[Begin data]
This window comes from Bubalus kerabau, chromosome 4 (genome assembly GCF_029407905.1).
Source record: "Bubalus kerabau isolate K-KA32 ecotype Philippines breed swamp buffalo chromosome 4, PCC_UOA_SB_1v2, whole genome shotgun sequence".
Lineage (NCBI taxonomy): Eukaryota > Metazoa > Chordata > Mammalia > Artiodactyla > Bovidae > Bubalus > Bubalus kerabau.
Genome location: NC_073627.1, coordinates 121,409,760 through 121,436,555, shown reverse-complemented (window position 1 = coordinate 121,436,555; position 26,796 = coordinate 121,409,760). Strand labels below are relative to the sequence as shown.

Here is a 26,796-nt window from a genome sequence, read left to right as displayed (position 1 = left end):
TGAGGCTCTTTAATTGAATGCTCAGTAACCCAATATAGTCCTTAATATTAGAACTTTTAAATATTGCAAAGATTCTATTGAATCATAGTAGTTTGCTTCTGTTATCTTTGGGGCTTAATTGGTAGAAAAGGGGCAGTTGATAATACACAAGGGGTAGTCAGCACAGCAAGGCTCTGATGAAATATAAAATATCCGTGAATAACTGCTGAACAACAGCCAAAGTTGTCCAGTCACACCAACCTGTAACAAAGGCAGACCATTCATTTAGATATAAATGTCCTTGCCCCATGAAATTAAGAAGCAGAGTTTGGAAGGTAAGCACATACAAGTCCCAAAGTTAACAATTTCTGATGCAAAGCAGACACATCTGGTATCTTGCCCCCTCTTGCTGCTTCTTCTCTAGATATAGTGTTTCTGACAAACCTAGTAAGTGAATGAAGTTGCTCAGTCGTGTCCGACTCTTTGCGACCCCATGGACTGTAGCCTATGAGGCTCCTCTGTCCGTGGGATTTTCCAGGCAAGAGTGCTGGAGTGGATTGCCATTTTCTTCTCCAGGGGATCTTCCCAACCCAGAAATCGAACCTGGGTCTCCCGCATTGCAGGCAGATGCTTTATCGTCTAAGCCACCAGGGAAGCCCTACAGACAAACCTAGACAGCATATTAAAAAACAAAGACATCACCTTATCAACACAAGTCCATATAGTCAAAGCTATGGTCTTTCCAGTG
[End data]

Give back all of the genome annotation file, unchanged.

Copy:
This window comes from Bubalus kerabau, chromosome 4 (genome assembly GCF_029407905.1).
Source record: "Bubalus kerabau isolate K-KA32 ecotype Philippines breed swamp buffalo chromosome 4, PCC_UOA_SB_1v2, whole genome shotgun sequence".
Lineage (NCBI taxonomy): Eukaryota > Metazoa > Chordata > Mammalia > Artiodactyla > Bovidae > Bubalus > Bubalus kerabau.
Genome location: NC_073627.1, coordinates 121,409,760 through 121,436,555, shown reverse-complemented (window position 1 = coordinate 121,436,555; position 26,796 = coordinate 121,409,760). Strand labels below are relative to the sequence as shown.

Here is a 26,796-nt window from a genome sequence, read left to right as displayed (position 1 = left end):
TGAGGCTCTTTAATTGAATGCTCAGTAACCCAATATAGTCCTTAATATTAGAACTTTTAAATATTGCAAAGATTCTATTGAATCATAGTAGTTTGCTTCTGTTATCTTTGGGGCTTAATTGGTAGAAAAGGGGCAGTTGATAATACACAAGGGGTAGTCAGCACAGCAAGGCTCTGATGAAATATAAAATATCCGTGAATAACTGCTGAACAACAGCCAAAGTTGTCCAGTCACACCAACCTGTAACAAAGGCAGACCATTCATTTAGATATAAATGTCCTTGCCCCATGAAATTAAGAAGCAGAGTTTGGAAGGTAAGCACATACAAGTCCCAAAGTTAACAATTTCTGATGCAAAGCAGACACATCTGGTATCTTGCCCCCTCTTGCTGCTTCTTCTCTAGATATAGTGTTTCTGACAAACCTAGTAAGTGAATGAAGTTGCTCAGTCGTGTCCGACTCTTTGCGACCCCATGGACTGTAGCCTATGAGGCTCCTCTGTCCGTGGGATTTTCCAGGCAAGAGTGCTGGAGTGGATTGCCATTTTCTTCTCCAGGGGATCTTCCCAACCCAGAAATCGAACCTGGGTCTCCCGCATTGCAGGCAGATGCTTTATCGTCTAAGCCACCAGGGAAGCCCTACAGACAAACCTAGACAGCATATTAAAAAACAAAGACATCACCTTATCAACACAAGTCCATATAGTCAAAGCTATGGTCTTTCCAGTG